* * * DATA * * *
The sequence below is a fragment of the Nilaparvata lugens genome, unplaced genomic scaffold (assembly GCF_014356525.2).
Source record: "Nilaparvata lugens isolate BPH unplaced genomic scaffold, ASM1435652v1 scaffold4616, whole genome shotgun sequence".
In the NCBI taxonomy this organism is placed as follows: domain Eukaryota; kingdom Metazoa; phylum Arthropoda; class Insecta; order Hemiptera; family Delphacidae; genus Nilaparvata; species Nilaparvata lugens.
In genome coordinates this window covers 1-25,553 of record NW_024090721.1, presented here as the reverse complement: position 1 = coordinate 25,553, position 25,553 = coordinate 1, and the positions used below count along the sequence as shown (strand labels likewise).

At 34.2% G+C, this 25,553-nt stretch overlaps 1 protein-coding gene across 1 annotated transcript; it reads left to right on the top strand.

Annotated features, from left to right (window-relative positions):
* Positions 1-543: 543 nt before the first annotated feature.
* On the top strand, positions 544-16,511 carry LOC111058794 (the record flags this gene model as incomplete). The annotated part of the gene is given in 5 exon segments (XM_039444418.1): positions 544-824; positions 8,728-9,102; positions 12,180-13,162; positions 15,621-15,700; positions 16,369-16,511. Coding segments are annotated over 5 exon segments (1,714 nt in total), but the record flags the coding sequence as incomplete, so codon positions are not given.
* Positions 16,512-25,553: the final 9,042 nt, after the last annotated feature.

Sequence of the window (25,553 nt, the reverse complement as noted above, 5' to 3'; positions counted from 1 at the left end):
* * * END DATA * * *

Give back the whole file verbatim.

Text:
The sequence below is a fragment of the Nilaparvata lugens genome, unplaced genomic scaffold (assembly GCF_014356525.2).
Source record: "Nilaparvata lugens isolate BPH unplaced genomic scaffold, ASM1435652v1 scaffold4616, whole genome shotgun sequence".
In the NCBI taxonomy this organism is placed as follows: domain Eukaryota; kingdom Metazoa; phylum Arthropoda; class Insecta; order Hemiptera; family Delphacidae; genus Nilaparvata; species Nilaparvata lugens.
In genome coordinates this window covers 1-25,553 of record NW_024090721.1, presented here as the reverse complement: position 1 = coordinate 25,553, position 25,553 = coordinate 1, and the positions used below count along the sequence as shown (strand labels likewise).

At 34.2% G+C, this 25,553-nt stretch overlaps 1 protein-coding gene across 1 annotated transcript; it reads left to right on the top strand.

Annotated features, from left to right (window-relative positions):
* Positions 1-543: 543 nt before the first annotated feature.
* On the top strand, positions 544-16,511 carry LOC111058794 (the record flags this gene model as incomplete). The annotated part of the gene is given in 5 exon segments (XM_039444418.1): positions 544-824; positions 8,728-9,102; positions 12,180-13,162; positions 15,621-15,700; positions 16,369-16,511. Coding segments are annotated over 5 exon segments (1,714 nt in total), but the record flags the coding sequence as incomplete, so codon positions are not given.
* Positions 16,512-25,553: the final 9,042 nt, after the last annotated feature.

Sequence of the window (25,553 nt, the reverse complement as noted above, 5' to 3'; positions counted from 1 at the left end):